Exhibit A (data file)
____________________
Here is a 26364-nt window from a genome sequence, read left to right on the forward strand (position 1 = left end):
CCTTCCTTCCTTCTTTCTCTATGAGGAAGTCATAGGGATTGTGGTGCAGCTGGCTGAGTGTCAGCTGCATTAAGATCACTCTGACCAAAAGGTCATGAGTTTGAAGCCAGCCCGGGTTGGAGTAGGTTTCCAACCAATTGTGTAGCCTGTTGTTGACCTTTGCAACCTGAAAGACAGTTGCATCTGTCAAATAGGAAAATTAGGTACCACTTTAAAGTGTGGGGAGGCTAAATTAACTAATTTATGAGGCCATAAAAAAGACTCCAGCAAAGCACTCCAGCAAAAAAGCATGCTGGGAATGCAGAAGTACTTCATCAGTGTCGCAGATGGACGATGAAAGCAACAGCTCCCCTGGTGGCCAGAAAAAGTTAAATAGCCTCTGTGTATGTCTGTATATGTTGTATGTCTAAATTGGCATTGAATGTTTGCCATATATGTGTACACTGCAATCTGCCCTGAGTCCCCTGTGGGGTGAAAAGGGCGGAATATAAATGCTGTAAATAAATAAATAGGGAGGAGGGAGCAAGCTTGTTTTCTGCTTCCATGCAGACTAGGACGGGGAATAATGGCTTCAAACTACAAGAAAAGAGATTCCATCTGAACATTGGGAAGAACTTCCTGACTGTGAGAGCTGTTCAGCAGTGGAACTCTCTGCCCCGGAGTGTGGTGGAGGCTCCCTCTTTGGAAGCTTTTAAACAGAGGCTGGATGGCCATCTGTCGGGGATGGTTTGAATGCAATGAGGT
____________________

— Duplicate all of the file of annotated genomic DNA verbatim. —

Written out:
Here is a 26364-nt window from a genome sequence, read left to right on the forward strand (position 1 = left end):
CCTTCCTTCCTTCTTTCTCTATGAGGAAGTCATAGGGATTGTGGTGCAGCTGGCTGAGTGTCAGCTGCATTAAGATCACTCTGACCAAAAGGTCATGAGTTTGAAGCCAGCCCGGGTTGGAGTAGGTTTCCAACCAATTGTGTAGCCTGTTGTTGACCTTTGCAACCTGAAAGACAGTTGCATCTGTCAAATAGGAAAATTAGGTACCACTTTAAAGTGTGGGGAGGCTAAATTAACTAATTTATGAGGCCATAAAAAAGACTCCAGCAAAGCACTCCAGCAAAAAAGCATGCTGGGAATGCAGAAGTACTTCATCAGTGTCGCAGATGGACGATGAAAGCAACAGCTCCCCTGGTGGCCAGAAAAAGTTAAATAGCCTCTGTGTATGTCTGTATATGTTGTATGTCTAAATTGGCATTGAATGTTTGCCATATATGTGTACACTGCAATCTGCCCTGAGTCCCCTGTGGGGTGAAAAGGGCGGAATATAAATGCTGTAAATAAATAAATAGGGAGGAGGGAGCAAGCTTGTTTTCTGCTTCCATGCAGACTAGGACGGGGAATAATGGCTTCAAACTACAAGAAAAGAGATTCCATCTGAACATTGGGAAGAACTTCCTGACTGTGAGAGCTGTTCAGCAGTGGAACTCTCTGCCCCGGAGTGTGGTGGAGGCTCCCTCTTTGGAAGCTTTTAAACAGAGGCTGGATGGCCATCTGTCGGGGATGGTTTGAATGCAATGAGGT